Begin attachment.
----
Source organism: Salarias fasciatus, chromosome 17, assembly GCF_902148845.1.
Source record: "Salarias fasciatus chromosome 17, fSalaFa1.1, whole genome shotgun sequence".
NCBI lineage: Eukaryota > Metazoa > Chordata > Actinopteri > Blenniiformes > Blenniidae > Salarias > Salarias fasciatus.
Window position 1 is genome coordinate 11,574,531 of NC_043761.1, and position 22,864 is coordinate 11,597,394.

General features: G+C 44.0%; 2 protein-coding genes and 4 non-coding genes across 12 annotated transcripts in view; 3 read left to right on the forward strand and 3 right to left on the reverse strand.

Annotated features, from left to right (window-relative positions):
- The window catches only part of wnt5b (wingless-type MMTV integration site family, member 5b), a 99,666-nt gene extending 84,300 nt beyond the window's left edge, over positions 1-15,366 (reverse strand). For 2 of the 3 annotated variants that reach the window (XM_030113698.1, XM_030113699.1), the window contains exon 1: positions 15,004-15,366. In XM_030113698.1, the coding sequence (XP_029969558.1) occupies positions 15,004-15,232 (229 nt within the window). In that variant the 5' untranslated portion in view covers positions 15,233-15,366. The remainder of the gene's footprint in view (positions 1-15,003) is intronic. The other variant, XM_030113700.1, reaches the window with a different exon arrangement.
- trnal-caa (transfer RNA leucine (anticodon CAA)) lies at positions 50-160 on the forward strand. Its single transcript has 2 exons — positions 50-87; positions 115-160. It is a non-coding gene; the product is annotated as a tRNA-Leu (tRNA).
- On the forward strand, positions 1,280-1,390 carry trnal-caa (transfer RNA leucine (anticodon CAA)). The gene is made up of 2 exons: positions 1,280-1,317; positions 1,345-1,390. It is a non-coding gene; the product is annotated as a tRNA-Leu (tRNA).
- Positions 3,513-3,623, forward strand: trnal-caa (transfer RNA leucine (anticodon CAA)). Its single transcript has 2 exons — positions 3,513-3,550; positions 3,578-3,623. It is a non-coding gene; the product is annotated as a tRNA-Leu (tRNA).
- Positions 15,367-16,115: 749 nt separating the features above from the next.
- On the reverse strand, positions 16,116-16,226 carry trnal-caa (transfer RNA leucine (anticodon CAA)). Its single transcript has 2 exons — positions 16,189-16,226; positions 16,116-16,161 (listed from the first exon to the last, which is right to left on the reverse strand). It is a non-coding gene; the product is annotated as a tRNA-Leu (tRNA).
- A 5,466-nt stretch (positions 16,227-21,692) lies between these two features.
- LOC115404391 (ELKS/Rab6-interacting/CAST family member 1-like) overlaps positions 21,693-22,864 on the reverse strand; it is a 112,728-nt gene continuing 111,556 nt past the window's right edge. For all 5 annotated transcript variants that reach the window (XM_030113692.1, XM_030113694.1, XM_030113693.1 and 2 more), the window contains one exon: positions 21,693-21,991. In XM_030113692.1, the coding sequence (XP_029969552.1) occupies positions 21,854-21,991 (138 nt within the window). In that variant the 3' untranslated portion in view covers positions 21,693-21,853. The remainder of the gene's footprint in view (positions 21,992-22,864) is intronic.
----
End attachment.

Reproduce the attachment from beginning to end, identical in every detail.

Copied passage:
Source organism: Salarias fasciatus, chromosome 17, assembly GCF_902148845.1.
Source record: "Salarias fasciatus chromosome 17, fSalaFa1.1, whole genome shotgun sequence".
NCBI lineage: Eukaryota > Metazoa > Chordata > Actinopteri > Blenniiformes > Blenniidae > Salarias > Salarias fasciatus.
Window position 1 is genome coordinate 11,574,531 of NC_043761.1, and position 22,864 is coordinate 11,597,394.

General features: G+C 44.0%; 2 protein-coding genes and 4 non-coding genes across 12 annotated transcripts in view; 3 read left to right on the forward strand and 3 right to left on the reverse strand.

Annotated features, from left to right (window-relative positions):
- The window catches only part of wnt5b (wingless-type MMTV integration site family, member 5b), a 99,666-nt gene extending 84,300 nt beyond the window's left edge, over positions 1-15,366 (reverse strand). For 2 of the 3 annotated variants that reach the window (XM_030113698.1, XM_030113699.1), the window contains exon 1: positions 15,004-15,366. In XM_030113698.1, the coding sequence (XP_029969558.1) occupies positions 15,004-15,232 (229 nt within the window). In that variant the 5' untranslated portion in view covers positions 15,233-15,366. The remainder of the gene's footprint in view (positions 1-15,003) is intronic. The other variant, XM_030113700.1, reaches the window with a different exon arrangement.
- trnal-caa (transfer RNA leucine (anticodon CAA)) lies at positions 50-160 on the forward strand. Its single transcript has 2 exons — positions 50-87; positions 115-160. It is a non-coding gene; the product is annotated as a tRNA-Leu (tRNA).
- On the forward strand, positions 1,280-1,390 carry trnal-caa (transfer RNA leucine (anticodon CAA)). The gene is made up of 2 exons: positions 1,280-1,317; positions 1,345-1,390. It is a non-coding gene; the product is annotated as a tRNA-Leu (tRNA).
- Positions 3,513-3,623, forward strand: trnal-caa (transfer RNA leucine (anticodon CAA)). Its single transcript has 2 exons — positions 3,513-3,550; positions 3,578-3,623. It is a non-coding gene; the product is annotated as a tRNA-Leu (tRNA).
- Positions 15,367-16,115: 749 nt separating the features above from the next.
- On the reverse strand, positions 16,116-16,226 carry trnal-caa (transfer RNA leucine (anticodon CAA)). Its single transcript has 2 exons — positions 16,189-16,226; positions 16,116-16,161 (listed from the first exon to the last, which is right to left on the reverse strand). It is a non-coding gene; the product is annotated as a tRNA-Leu (tRNA).
- A 5,466-nt stretch (positions 16,227-21,692) lies between these two features.
- LOC115404391 (ELKS/Rab6-interacting/CAST family member 1-like) overlaps positions 21,693-22,864 on the reverse strand; it is a 112,728-nt gene continuing 111,556 nt past the window's right edge. For all 5 annotated transcript variants that reach the window (XM_030113692.1, XM_030113694.1, XM_030113693.1 and 2 more), the window contains one exon: positions 21,693-21,991. In XM_030113692.1, the coding sequence (XP_029969552.1) occupies positions 21,854-21,991 (138 nt within the window). In that variant the 3' untranslated portion in view covers positions 21,693-21,853. The remainder of the gene's footprint in view (positions 21,992-22,864) is intronic.